Grace's Guide

British Industrial History

Grace's Guide is the leading source of historical information on industry and manufacturing in Britain. This web publication contains 138,143 pages of information and 223,038 images on early companies, their products and the people who designed and built them.

John Spencer and Sons

From Graces Guide

Revision as of 12:01, 20 January 2020 by PaulF (talk | contribs)
(diff) ← Older revision | Latest revision (diff) | Newer revision → (diff)
Jump to: navigation, search


June 1880.
1902. Plan of Works.

of Newburn Steel Works, Newcastle-on-Tyne. (1908)

1810 The business was founded by John Spencer, who made files using water power in a mill previously used for corn. Spencer & Sons, otherwise known as Spencer's steel­works, operated for 119 years and supplied all the original requirements of Robert Stephenson and Hawthorns for the construction of the early rail locomotives and later supplied many of the shipyards. The steel used was made from cemented Swedish bars.

1847 The original manufacturer of volute springs for railway use under Baillie's patent.

1851 Award at the 1851 Great Exhibition. See details at 1851 Great Exhibition: Reports of the Juries: Class V.

1867 Founder John Spencer died. Business taken over by his three sons: John Spencer, Michael Spencer and Thomas Spencer.[1]

by 1877 the firm operated the Siemens pig and ore process, the Siemens-Martin scrap process, the cementation process, and the crucible process of melting cast steel.[2]

1888 The company was registered on 30 April, to acquire the business of iron and steel manufacturers and engineers of the firm of the same name. [3]

c.1904 Made steel plates for the RMS Mauretania

1909 The local electricity company installed a 750kW Parsons turbine to extract power from the steam exhausted by the rolling mill's engines[4]

1912 (Advert)London Office Victoria Mansions, 32 Victoria Street, London S.W.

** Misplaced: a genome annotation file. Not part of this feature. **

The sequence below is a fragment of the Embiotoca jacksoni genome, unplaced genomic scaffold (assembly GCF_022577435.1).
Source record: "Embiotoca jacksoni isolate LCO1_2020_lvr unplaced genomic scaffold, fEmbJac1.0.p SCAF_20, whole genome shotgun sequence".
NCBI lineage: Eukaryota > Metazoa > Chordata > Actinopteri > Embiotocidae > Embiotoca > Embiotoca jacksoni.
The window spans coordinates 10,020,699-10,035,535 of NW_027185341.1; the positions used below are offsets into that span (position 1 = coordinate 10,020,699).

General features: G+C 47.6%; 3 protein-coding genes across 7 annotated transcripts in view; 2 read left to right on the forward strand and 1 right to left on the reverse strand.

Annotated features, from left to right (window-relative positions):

1913 Public shares issue[5]

1914 Steel manufacturers. Specialities: steel castings up to 40 tons, steel ship and boiler plates, the latter up to 13 ft wide, steel forgings by 1,000 and 2,000 ton hydraulic presses; springs, tool steel and files. Employees 1,800. [6]

In the decline of the 1900s, Spencer's steelworks faced a battle for survival and were eventually forced into volun­tary liquidation in 1924 with the loss of 2,000 jobs. The rolling mills were dismantled and sold to a Sheffield firm but the manufacture of forgings, castings, railway wagon springs, etc continued at Newburn.

1927 Mr R. S. Dalgleish, one time Sheriff of Newcastle, shipowner and head of Cowpen Dry Docks and Shipbuilding Co and others, acquired the forging department

1928 Firm (may have been) reconstituted as John Spencer and Sons (1928) Ltd

1929 Started again to make railway axle springs and other materials

1937 Manufacturers of laminated and coil springs, straight axles and light forgings. [7]

1937 Grant from the Nuffield Trust Fund to reconstruct and modernise the axle forging plant[8]

1960s Works closed

See Also


Sources of Information

  1. The Engineer 1905/05/05
  2. Visit of Iron and Steel Institute
  3. The Stock Exchange Year Book 1908
  4. The Times, Mar 10, 1909
  5. The Times, Mar 11, 1913
  6. 1914 Whitakers Red Book
  7. 1937 The Aeroplane Directory of the Aviation and Allied Industries
  8. The Times, Mar 02, 1937